open the doors to see all the
the warped wood worn with
the time and the affection
that the altar has seen
though its eyes are covered by
that reflect the
colors from the rosy cheeks of a young man
frozen in the stained window frame
looking across to the symbol of
His heaviest battle
and greatest reward
hanging in the same fashion
for all to look at
while they close their eyes
and bow their heads
and turn to the wooden floors
that creak with every shift of an impatient child
or every tear of the widow
receiving the bread and the wine
on the days she misses her husband
on the days she misses her granddaughter
who hung from the tall ceilings
in the same fashion
covered not in purple
but the white of a pale face
which couldn’t face another
or empty pew
to reflect an empty call
She made with her empty faith
in the church
with the steeple.
Aurelia Reynolds is a senior from Tabor Academy who graduated class of 2017. She is very involved in both the arts and the sciences and will be pursuing medical school later on in life. She has been involved with the performing arts since she was little with dance classes, piano and voice lessons, and participating in multiple musical productions. Aurelia has been writing poetry since she was a little girl but found her main performance platform her junior year of high school when she started doing spoken word. Now, Aurelia writes mostly spoken word pieces to be performed in front of audiences. She is very excited to be graduating and can only hope to continue poetry within a structure environment once she starts school. She knows that music and music composition will never leave her life and hopes the same for writing and poetry as well.
I Stand on the Peak, a Mountain of Bison Skulls
In my hand, a small skull, I think calf, pretend it’s still-
born when it entered this country. Its black eyes
so delicate, I could slip into blackness as blackness
slips into me, that ease—the passion of permanence.
The flux of hounding flies dress many.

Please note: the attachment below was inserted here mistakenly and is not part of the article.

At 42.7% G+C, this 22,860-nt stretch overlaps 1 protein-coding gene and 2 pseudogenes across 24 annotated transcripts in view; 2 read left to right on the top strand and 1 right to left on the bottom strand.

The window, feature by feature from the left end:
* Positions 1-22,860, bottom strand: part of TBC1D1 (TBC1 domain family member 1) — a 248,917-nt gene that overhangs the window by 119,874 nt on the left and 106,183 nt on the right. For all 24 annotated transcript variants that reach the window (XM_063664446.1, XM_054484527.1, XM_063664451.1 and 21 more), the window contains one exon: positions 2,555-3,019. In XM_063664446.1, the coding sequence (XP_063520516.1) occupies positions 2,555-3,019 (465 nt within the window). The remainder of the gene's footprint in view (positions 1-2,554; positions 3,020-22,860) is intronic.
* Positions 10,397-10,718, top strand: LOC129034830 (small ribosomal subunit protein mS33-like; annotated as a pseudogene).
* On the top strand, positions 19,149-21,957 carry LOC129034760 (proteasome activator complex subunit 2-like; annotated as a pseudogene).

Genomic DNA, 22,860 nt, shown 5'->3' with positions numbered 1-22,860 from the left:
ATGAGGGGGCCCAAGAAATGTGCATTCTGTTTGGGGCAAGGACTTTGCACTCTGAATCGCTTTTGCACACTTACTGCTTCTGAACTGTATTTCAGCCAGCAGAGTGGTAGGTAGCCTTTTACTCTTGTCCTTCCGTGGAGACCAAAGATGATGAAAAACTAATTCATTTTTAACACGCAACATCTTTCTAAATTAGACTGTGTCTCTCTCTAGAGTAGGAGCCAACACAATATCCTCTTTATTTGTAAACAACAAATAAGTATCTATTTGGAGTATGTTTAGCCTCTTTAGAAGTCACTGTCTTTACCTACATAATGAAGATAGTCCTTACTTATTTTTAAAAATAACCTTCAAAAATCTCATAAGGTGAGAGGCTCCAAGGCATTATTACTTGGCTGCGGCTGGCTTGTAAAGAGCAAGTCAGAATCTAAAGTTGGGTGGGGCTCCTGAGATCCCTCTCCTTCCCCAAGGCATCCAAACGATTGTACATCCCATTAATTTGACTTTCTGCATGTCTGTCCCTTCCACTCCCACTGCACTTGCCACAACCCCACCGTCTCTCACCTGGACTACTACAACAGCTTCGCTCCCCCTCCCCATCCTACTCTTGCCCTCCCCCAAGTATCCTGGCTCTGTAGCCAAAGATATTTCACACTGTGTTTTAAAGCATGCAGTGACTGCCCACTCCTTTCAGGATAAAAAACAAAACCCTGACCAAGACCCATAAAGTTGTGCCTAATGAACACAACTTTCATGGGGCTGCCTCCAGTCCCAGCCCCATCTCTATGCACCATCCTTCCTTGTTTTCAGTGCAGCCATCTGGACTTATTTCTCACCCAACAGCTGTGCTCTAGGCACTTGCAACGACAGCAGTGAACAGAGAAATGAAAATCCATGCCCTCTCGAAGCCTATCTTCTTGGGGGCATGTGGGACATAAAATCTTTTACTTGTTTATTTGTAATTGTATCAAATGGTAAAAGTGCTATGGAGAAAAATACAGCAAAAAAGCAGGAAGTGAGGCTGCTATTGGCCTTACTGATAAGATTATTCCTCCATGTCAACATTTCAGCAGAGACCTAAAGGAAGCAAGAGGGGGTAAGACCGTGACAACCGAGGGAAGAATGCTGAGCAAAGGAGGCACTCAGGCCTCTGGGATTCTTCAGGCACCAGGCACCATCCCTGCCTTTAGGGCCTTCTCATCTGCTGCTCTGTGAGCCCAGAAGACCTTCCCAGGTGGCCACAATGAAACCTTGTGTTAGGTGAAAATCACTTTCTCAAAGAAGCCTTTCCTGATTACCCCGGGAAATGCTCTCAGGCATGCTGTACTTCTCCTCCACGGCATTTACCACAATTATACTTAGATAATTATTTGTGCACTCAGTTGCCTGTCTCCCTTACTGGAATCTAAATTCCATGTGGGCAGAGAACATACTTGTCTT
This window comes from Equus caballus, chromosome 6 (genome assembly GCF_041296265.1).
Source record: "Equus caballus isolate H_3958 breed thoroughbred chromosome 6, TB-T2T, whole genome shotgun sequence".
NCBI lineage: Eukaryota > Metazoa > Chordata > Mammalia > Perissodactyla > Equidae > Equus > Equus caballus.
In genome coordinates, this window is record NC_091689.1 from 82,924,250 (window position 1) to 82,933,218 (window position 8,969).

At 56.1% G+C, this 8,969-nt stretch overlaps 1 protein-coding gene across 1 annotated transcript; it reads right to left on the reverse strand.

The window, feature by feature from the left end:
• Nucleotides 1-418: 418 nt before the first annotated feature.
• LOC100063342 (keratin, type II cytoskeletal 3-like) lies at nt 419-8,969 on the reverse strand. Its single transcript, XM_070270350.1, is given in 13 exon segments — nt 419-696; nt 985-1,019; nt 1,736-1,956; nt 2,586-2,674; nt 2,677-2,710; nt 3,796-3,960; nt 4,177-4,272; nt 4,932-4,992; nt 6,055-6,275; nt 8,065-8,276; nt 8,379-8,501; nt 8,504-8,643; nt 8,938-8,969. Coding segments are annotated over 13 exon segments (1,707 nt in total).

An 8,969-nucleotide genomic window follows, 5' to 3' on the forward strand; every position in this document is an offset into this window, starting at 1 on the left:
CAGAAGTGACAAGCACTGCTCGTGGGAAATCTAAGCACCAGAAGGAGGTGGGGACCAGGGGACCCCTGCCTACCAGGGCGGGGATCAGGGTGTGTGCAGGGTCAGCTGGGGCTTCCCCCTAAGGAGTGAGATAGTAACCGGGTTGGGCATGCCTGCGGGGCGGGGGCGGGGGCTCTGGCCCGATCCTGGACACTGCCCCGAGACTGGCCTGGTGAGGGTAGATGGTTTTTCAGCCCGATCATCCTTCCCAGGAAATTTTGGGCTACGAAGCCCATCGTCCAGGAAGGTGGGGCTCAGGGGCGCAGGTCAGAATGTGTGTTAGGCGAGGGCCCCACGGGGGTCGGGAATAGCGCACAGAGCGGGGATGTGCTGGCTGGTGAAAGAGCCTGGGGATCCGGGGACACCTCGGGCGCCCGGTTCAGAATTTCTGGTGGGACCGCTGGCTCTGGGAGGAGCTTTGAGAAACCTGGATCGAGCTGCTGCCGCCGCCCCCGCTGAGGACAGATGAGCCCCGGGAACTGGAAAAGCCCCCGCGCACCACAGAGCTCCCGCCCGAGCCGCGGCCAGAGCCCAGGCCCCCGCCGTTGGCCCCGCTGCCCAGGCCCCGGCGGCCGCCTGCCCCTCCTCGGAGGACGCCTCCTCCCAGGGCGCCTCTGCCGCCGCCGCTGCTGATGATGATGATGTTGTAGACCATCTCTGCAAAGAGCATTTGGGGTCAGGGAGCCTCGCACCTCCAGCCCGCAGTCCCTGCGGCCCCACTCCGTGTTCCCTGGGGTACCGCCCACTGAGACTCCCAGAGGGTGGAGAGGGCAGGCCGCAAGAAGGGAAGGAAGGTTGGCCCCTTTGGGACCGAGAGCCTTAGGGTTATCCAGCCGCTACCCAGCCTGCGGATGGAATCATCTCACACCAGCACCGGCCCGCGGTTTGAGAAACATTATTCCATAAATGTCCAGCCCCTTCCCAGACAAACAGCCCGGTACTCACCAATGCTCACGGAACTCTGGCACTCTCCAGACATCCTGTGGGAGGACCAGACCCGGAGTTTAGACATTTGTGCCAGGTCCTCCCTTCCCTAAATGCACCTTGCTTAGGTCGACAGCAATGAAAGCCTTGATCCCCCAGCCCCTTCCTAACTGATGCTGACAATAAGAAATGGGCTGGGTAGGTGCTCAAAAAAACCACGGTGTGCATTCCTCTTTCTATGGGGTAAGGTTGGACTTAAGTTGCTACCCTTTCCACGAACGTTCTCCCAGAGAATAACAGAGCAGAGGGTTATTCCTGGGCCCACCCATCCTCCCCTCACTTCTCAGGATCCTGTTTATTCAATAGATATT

And who can blame them? The excitement
of death is master, wants to spread its decree
across everything: dead field, dead wind, dead light.
The bones know what only the bones can
stand for: about long-lasting even when all perishes.
One of the skulls might say I once had a father
castrated for his tender meat. Another: I once kneeled
by my dead son out of knowing. Some say it is
mourning that slips into the veins. Some say
those who push it aside for later will decompose first.
I am embarrassed to say I don’t know who
the skulls pine for. Which head belongs to which
hide. Is Alpha. I ask the calf-skull in my hand:
Do you miss your family? It doesn’t speak.
When I toss the skull onto another, the bison
stampede, carry me as afterlife surrounds.
The stillborn skull I’ve grown familiar
with blends, is every other motherless calf
given back to the earth: puckered slick nothing.
At the bottom, flies continue their circus. I comb
the meadow of skulls for my calf, the feeling
of loss beginning to gnaw. I pluck one: no.
Again: no. Truth is, I don’t remember the face, the nooks
and cracks, where the premature horns curve,
when the nose ceases slope, when a lisle of sun
strikes the flat face and sings.
After awhile death feels the same: the faith
nesting within each ligament filters to doubt
and the ground begs to be full. I stop searching.
On bent knees, I begin digging, watching the skulls,
the flies, the damaged weeds, the forgotten sun.
When the hole looks endless, I stand, grab a skull,
bring it to my lips, blow.
Luther Hughes is a Seattle native, but is currently an MFA candidate in the Writing Program at Washington University in St. Louis. He is the Founder/Editor-in-Chief of The Shade Journal and Associate Poetry Editor for The Offing. Winner of Blueshift Journal's Brutal Nation Poetry Prize and Windy City Times Chicago, 30 Under 30 Honoree, Luther’s work has been published or is forthcoming in Columbia Poetry Review, Vinyl, NAILED, Winter Tangerine, Solstice Literary Magazine, and others. You can follow him on Twitter @lutherxhughes. He thinks you are beautiful.